The point is that there are PoV characters who are much more sex-positive and open-minded then the *main* character and other PoV characters. So other opinions will be given fair treatment.
     
  7. Feo Takahari

    Feo Takahari Auror

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    Just as long as they're not the "bad guys." It always bugs me when the only characters who're okay with homosexuality and/or crossdressing are the cackling villains.
     
  8. evolution_rex

    evolution_rex Inkling

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    I agree that adding another viewpoint into the whole story would help a lot. Another gay character who is shunned by the main character when he attempts to make a move because he can't accept himself, a progressive minor character who offers words of wisdom. Something to let the reader know that the author is putting different views into the story and not his own. Alternatively, you can right it in such a way that the reader knows the character is wrong about himself right off the bat. That is a bit more tricky and requires writing it with a sprinkle of satire.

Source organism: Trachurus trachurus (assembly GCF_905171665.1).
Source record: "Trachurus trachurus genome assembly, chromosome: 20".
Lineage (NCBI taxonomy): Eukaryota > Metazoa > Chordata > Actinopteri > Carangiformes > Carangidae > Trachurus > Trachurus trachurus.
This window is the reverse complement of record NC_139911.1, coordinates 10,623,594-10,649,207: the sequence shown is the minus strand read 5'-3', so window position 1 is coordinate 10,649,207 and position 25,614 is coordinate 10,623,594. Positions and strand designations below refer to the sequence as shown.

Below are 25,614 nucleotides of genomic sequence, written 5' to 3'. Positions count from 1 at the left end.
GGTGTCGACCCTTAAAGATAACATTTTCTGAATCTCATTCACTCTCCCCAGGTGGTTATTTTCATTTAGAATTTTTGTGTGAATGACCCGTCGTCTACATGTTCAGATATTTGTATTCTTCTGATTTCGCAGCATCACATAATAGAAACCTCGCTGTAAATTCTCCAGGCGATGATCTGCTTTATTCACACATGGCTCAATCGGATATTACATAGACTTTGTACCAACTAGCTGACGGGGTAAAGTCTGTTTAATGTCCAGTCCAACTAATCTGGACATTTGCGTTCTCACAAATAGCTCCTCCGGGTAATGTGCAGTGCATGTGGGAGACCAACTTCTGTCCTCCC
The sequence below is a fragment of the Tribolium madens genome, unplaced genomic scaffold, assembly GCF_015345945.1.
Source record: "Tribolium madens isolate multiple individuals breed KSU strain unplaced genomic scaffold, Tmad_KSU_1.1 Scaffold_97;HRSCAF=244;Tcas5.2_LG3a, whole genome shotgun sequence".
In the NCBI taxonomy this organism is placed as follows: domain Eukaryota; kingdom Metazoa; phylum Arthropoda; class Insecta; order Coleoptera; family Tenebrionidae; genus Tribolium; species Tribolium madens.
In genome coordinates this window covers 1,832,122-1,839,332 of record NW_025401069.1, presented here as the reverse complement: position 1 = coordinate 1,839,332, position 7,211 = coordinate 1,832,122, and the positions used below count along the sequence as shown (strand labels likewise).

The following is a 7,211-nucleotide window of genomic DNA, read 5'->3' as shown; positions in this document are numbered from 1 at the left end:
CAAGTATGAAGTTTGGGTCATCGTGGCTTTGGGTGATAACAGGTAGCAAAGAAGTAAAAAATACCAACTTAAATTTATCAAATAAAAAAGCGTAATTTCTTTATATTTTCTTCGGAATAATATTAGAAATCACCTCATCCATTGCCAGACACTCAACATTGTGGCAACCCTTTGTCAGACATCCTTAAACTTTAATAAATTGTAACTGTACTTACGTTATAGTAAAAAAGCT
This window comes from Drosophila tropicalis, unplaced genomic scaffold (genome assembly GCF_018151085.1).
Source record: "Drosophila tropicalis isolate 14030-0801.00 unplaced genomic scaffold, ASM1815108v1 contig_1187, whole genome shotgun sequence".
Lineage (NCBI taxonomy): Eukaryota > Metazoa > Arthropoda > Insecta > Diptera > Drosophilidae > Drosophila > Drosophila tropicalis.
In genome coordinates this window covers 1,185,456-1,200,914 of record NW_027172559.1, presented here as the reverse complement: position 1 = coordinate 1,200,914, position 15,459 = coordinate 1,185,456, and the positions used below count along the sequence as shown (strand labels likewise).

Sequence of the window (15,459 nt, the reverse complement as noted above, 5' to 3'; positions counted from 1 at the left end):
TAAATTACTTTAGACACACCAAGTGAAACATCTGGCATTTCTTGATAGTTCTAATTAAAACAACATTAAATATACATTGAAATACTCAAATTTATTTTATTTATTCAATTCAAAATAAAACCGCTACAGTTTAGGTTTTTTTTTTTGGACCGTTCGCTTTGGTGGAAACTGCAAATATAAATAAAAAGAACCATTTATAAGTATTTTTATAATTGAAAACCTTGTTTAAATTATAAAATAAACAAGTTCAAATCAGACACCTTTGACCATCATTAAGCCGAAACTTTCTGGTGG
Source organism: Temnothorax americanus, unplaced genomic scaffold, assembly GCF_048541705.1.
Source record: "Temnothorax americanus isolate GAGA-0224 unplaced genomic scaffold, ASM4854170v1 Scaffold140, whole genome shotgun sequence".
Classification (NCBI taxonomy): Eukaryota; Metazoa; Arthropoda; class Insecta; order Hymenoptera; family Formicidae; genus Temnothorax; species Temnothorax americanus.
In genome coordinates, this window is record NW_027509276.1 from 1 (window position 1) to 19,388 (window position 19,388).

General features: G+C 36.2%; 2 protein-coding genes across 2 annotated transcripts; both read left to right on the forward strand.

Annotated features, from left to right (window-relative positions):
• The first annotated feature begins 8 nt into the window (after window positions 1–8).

I remember reading the beginning of Stephen King's It and I felt that the cop character was a bit homophobic and while I didn't accuse King of being that way, it had me curious and so I looked up his opinion on it and learned that he had a gay daughter and was completely accepting. But I did stop reading because it was distracting. I was impressed that King was able to right in such a point of view, but if I wasn't a curious guy and was more judgmental then who knows I may have stopped reading right there. So I understand the predicament. You should go for writing it the way you want to right, you just have to give hints to the reader that the character is wrong about himself. It sounds like repressed sexuality will be a big theme in your story, and if that's the case then I think most readers will understand what you're doing.